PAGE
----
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Full Restore to New Hardware

Last response: in Windows 95/98/ME
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June 17, 2003 6:08:16 AM

This one is tough, and will probably be complicated.

A long-time friend of mine lost his computer to an act of God. Fortunately, he has a full backup via Veritas's "Backup MyPC". He's asked me to restore a 98SE system in which he's spent years developing, evolving, & tweaking about a dozen apps; half of which he has no originals. He also didn't keep good notes. So he's anxiously looking for me to restore his backup to completely new hardware, which quite frankly is a daunting task.

I installed a fresh SE and Backup on the new unit. I performed a disaster recovery set on this clean system in order to have "do over" capability. Have tried the restore, then fired up in Safe Mode, emptied out Device Mgr, and rebooted. This did not work. BSOD.
There are obvious issues with the old System.ini breaking the windows configuration for one thing. And, the hardware and system settings from one Registry to another being completely different.

I'm guessing I'll have a few moves to make. First, only restore Win.ini & System.ini to a separate "test" directory; and then tweak them manually to incorporate the old with the new. Secondly, use these to replace those in the new machine. Thirdly, figure out a way to isolate out JUST the software and configuration part of the old Registry (after also doing an isolated restore of it), and merge this with the new Registry. This would leave behind the troublesome old System State. Then I would do a full Restore MINUS the two ini's and the old Registry. I just don't know how to do that Registry trick. If someone wouldn't mind explaining that one to me.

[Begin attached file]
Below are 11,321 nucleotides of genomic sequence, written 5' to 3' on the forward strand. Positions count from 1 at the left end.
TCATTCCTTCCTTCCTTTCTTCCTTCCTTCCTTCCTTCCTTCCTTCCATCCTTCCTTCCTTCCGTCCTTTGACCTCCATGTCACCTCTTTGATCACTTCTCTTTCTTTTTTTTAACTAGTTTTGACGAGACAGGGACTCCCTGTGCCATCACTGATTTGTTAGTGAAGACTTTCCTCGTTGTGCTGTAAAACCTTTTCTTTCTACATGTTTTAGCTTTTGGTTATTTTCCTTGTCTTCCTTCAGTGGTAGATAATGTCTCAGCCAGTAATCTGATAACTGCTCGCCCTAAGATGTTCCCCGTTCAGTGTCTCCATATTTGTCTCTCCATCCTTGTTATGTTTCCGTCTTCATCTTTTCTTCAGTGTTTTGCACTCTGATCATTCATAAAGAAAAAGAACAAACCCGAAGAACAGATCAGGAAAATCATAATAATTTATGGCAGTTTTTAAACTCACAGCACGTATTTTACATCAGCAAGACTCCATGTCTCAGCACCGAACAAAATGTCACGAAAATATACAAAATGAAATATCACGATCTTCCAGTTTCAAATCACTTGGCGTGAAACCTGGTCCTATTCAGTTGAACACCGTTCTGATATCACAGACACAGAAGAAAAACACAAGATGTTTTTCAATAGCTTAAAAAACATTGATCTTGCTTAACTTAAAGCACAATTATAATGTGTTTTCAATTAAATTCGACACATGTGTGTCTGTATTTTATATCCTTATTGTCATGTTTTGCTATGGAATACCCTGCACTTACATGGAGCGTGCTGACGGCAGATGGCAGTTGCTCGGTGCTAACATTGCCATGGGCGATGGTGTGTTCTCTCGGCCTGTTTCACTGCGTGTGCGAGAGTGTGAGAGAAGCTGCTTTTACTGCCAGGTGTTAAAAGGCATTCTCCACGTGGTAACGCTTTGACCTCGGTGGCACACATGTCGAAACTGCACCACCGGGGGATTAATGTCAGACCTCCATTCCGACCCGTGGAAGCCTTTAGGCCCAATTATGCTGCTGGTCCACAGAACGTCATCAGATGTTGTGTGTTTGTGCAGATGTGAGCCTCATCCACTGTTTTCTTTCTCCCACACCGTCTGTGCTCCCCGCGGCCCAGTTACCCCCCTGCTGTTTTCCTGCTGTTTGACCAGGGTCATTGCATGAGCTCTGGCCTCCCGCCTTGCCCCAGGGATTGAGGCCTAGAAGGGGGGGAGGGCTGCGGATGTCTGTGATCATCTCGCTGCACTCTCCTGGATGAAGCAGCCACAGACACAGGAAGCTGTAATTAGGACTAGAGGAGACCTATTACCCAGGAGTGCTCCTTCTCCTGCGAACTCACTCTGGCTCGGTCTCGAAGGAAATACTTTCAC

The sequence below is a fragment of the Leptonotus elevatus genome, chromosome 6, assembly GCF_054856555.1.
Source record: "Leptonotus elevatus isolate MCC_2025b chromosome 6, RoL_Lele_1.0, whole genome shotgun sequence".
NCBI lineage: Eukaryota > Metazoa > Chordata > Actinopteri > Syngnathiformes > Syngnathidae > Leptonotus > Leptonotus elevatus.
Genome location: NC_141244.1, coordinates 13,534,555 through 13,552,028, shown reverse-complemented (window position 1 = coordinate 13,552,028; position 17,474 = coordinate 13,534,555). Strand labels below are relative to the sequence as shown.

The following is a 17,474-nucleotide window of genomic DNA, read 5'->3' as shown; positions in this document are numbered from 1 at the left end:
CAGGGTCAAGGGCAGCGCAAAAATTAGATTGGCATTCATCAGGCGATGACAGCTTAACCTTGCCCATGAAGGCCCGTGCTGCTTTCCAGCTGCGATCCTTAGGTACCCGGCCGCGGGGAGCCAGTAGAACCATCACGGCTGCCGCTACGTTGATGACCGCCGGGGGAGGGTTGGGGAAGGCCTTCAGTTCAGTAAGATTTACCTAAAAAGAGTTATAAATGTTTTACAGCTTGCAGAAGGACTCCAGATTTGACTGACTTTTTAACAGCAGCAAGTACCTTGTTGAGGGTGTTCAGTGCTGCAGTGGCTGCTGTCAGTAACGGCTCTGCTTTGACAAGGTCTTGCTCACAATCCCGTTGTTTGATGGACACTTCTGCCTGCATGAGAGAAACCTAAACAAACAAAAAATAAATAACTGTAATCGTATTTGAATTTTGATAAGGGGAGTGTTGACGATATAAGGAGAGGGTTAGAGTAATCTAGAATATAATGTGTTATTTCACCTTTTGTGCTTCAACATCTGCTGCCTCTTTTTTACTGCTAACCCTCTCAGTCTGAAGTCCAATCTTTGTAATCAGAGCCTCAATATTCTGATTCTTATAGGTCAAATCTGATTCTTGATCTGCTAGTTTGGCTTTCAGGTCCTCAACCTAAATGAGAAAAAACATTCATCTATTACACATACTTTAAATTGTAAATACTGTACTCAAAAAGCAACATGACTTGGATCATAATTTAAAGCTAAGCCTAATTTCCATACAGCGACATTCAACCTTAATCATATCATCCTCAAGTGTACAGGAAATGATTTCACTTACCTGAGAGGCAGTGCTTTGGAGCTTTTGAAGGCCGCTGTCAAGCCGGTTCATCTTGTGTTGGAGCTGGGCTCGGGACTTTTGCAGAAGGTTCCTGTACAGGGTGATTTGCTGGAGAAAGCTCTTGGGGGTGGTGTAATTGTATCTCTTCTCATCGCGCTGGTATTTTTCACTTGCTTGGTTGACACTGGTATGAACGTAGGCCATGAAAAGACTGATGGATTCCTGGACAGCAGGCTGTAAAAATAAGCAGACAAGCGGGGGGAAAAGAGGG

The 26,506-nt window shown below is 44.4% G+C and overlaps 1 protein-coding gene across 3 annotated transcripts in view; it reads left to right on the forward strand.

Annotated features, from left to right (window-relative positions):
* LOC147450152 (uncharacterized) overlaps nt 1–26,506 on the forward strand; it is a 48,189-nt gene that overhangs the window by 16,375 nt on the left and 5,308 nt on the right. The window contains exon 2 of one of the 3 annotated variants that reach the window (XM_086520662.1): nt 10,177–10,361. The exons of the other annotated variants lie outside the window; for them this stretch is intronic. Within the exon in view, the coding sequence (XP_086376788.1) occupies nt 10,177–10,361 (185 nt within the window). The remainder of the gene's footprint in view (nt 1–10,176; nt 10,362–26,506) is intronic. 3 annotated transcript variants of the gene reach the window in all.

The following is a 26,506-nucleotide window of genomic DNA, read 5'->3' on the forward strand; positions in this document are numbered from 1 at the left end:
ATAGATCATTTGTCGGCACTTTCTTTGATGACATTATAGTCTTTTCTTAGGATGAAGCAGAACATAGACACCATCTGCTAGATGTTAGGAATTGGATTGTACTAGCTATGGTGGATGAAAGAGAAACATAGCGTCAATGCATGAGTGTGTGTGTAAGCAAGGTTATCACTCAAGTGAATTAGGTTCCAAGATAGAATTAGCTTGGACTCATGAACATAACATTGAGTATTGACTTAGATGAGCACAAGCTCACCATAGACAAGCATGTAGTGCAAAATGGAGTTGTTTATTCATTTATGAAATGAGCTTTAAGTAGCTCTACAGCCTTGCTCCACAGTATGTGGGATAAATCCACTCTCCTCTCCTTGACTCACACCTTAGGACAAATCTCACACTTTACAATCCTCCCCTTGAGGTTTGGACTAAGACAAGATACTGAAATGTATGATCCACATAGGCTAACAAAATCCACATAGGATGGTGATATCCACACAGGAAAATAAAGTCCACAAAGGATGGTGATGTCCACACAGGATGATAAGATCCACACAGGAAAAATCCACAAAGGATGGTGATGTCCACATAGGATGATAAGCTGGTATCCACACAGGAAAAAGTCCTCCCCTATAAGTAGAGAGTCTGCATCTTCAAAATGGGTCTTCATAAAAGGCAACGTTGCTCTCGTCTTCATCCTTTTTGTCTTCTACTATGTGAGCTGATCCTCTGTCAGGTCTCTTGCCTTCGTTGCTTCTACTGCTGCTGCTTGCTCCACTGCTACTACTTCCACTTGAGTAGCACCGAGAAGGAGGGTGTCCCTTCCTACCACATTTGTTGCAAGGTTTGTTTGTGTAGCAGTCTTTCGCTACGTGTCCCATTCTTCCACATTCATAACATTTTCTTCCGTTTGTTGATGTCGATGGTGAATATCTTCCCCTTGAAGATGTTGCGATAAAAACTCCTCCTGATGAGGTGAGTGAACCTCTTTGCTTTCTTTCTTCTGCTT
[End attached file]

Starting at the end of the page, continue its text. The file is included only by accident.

Those of you who followed all of that theory........do you think it would work? Are there other techniques I could try?

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June 19, 2003 4:20:16 PM

The BSODs are being caused because windows is trying to load the drivers for the chipset, graphics and such for the old computer and their not there. You can try restoring onto another hard drive and then put that as slave and transfer all the programs and such over to the new drive. As far as registry tweaks and such that will be alot harder and time consuming. You would need to open both registries in seperate windows and cut and paste between them. Just make sure that the referenced directories are the same for the programs. Be sure to do a restore point before each change and restart after each change to make sure it works. Sounds like you have your work cut out for you. Good luck!
June 20, 2003 8:19:41 PM

After a dozen or so attempts to accomplish a full restore to an entirely new hardware system, I finally figured it out over the course of 16-18 hours of soul-searching trial-and-error. I can’t believe this was a unique situation, and I’m thinking other guys may want to try this. I’ll lay all this out carefully.

First, prep the new computer. Setup a clean SE on the new machine, and then install the chipset, video, and sound drivers native to the new equipment. Get everything working perfectly. This means your BIOS is set the way you want as well: com and printer ports. Set up your printer. Install your backup program. In my friends’ case, I had convinced him to buy Backup MyPC a few months ago to work with his CD writer. Fortunately, he did one a week before his disaster. Then do a Disaster Recovery on this system so you have a quick do-over capability in case something goes awry. The only time spent here not a wash, is the D/R backup. 15 minutes.